HIS-374   Women and Gender in Jewish Societies3 credits

The course investigates the ways in which Jewish women were able to achieve their own cultural, spiritual, and social spaces. Emphasis will be on the category of gender in Judaism and the life of women both in private and public spheres, exploring fundamental themes such as religious observance, education and literary culture, spiritual concerns, role in the family, and autonomy through the ages.

HIS-376   History of Zionism and Modern Israel3 credits

This course explores the history of the Zionism movement and the history of Israel from 1948 to the present. We will examine the yishuv (Jewish communities in the Pre-State of Israel), the establishment of Israel in 1948, the wars between Israel and its neighbors, Jerusalem, the birth of new cities and kibbutzim (collective communities), and Israeli daily life, culture, and art.

HIS-377   Women in the Americas3 credits

A comparative history of women's experiences with emphasis on expressions of feminist consciousness and the evolution of gender ideologies in Latin America and the United States from the eighteenth to the twentieth century. Topics will include struggles for political and economic rights, sexuality, constructions of femininity and masculinity, marriage, and reproduction.

HIS-378   Liberation Theology3 credits

An examination of the Liberation Theology Movement from the 1960s to the present in Latin America. The course will examine the historical context of the movement and consider its impact on the Americas.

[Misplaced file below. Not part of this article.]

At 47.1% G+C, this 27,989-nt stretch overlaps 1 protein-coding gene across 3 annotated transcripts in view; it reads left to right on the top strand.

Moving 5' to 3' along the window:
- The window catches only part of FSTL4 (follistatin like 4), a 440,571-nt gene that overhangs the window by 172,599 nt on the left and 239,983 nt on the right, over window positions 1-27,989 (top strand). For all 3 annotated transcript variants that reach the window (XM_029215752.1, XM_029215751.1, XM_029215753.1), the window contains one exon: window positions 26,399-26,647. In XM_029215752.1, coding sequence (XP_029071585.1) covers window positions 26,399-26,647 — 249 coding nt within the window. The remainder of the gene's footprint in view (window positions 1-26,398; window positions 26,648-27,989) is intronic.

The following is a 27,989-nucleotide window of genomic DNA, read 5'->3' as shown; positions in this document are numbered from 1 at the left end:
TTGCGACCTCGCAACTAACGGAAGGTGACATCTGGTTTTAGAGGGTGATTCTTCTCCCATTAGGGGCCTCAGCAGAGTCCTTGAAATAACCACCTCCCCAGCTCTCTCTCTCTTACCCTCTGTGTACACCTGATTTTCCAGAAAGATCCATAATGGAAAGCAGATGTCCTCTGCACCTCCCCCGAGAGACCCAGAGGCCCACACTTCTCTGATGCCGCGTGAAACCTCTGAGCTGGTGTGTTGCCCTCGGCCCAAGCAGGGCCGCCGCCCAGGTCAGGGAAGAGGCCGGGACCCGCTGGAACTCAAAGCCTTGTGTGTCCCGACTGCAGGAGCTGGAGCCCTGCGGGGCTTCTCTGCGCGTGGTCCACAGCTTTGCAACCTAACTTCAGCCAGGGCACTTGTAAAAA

HIS-380   Colonial Latin America3 credits

A study of Latin America from the conquistadors to independence movements. The course will examine social and ethnic groups, cultural practices, and institutions of colonial Latin America.

HIS-381   Military and Society in Latin America3 credits

An examination of the military since the colonial period with emphasis on the twentieth century. The course will investigate international and domestic concerns including the impact of the Cold War and the confrontations of military governments with various sectors of society including peasants, labor, and women.

HIS-382   Modern Mexico3 credits

A study of Mexico from the war of independence to the present. Special attention is given to political and social struggles over land, resources, and identity, Mexico's relationship with the United States, the revolutionary period, and the institutionalization of the Revolution. (Research Intensive)

HIS-384   Modern Japan3 credits

This course studies modern Japan since the Tokugawa period. It will focus primarily on social, political, economic, and diplomatic events. Special attention will be given to Japan's cultural foundation, the Meiji reform, economic development, the rise of militarism and nationalism, World War II, the American Occupation, and postwar growth. (Research Intensive)